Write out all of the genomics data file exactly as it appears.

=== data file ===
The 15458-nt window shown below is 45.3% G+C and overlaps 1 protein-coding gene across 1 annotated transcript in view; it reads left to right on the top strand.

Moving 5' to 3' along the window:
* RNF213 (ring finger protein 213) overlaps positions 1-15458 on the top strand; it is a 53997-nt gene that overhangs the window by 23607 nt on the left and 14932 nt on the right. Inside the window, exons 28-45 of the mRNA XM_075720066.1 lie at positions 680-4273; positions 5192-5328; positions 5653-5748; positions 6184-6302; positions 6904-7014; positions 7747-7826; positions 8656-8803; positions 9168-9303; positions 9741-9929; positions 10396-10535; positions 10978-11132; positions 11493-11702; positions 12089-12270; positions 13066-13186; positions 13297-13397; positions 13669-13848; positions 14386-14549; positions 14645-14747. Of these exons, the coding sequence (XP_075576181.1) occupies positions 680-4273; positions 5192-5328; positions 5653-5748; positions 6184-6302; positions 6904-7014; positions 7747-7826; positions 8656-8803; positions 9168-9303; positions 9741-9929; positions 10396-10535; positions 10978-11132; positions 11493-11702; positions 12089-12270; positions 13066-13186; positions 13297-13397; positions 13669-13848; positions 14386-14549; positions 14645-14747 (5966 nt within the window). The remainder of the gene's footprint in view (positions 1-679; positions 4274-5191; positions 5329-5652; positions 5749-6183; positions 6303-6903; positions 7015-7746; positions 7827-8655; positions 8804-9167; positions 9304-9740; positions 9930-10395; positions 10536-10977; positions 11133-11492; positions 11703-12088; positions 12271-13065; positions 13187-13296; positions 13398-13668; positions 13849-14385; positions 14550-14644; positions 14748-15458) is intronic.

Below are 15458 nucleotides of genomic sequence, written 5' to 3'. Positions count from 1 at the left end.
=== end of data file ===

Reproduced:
The 15458-nt window shown below is 45.3% G+C and overlaps 1 protein-coding gene across 1 annotated transcript in view; it reads left to right on the top strand.

Moving 5' to 3' along the window:
* RNF213 (ring finger protein 213) overlaps positions 1-15458 on the top strand; it is a 53997-nt gene that overhangs the window by 23607 nt on the left and 14932 nt on the right. Inside the window, exons 28-45 of the mRNA XM_075720066.1 lie at positions 680-4273; positions 5192-5328; positions 5653-5748; positions 6184-6302; positions 6904-7014; positions 7747-7826; positions 8656-8803; positions 9168-9303; positions 9741-9929; positions 10396-10535; positions 10978-11132; positions 11493-11702; positions 12089-12270; positions 13066-13186; positions 13297-13397; positions 13669-13848; positions 14386-14549; positions 14645-14747. Of these exons, the coding sequence (XP_075576181.1) occupies positions 680-4273; positions 5192-5328; positions 5653-5748; positions 6184-6302; positions 6904-7014; positions 7747-7826; positions 8656-8803; positions 9168-9303; positions 9741-9929; positions 10396-10535; positions 10978-11132; positions 11493-11702; positions 12089-12270; positions 13066-13186; positions 13297-13397; positions 13669-13848; positions 14386-14549; positions 14645-14747 (5966 nt within the window). The remainder of the gene's footprint in view (positions 1-679; positions 4274-5191; positions 5329-5652; positions 5749-6183; positions 6303-6903; positions 7015-7746; positions 7827-8655; positions 8804-9167; positions 9304-9740; positions 9930-10395; positions 10536-10977; positions 11133-11492; positions 11703-12088; positions 12271-13065; positions 13187-13296; positions 13398-13668; positions 13849-14385; positions 14550-14644; positions 14748-15458) is intronic.

Below are 15458 nucleotides of genomic sequence, written 5' to 3'. Positions count from 1 at the left end.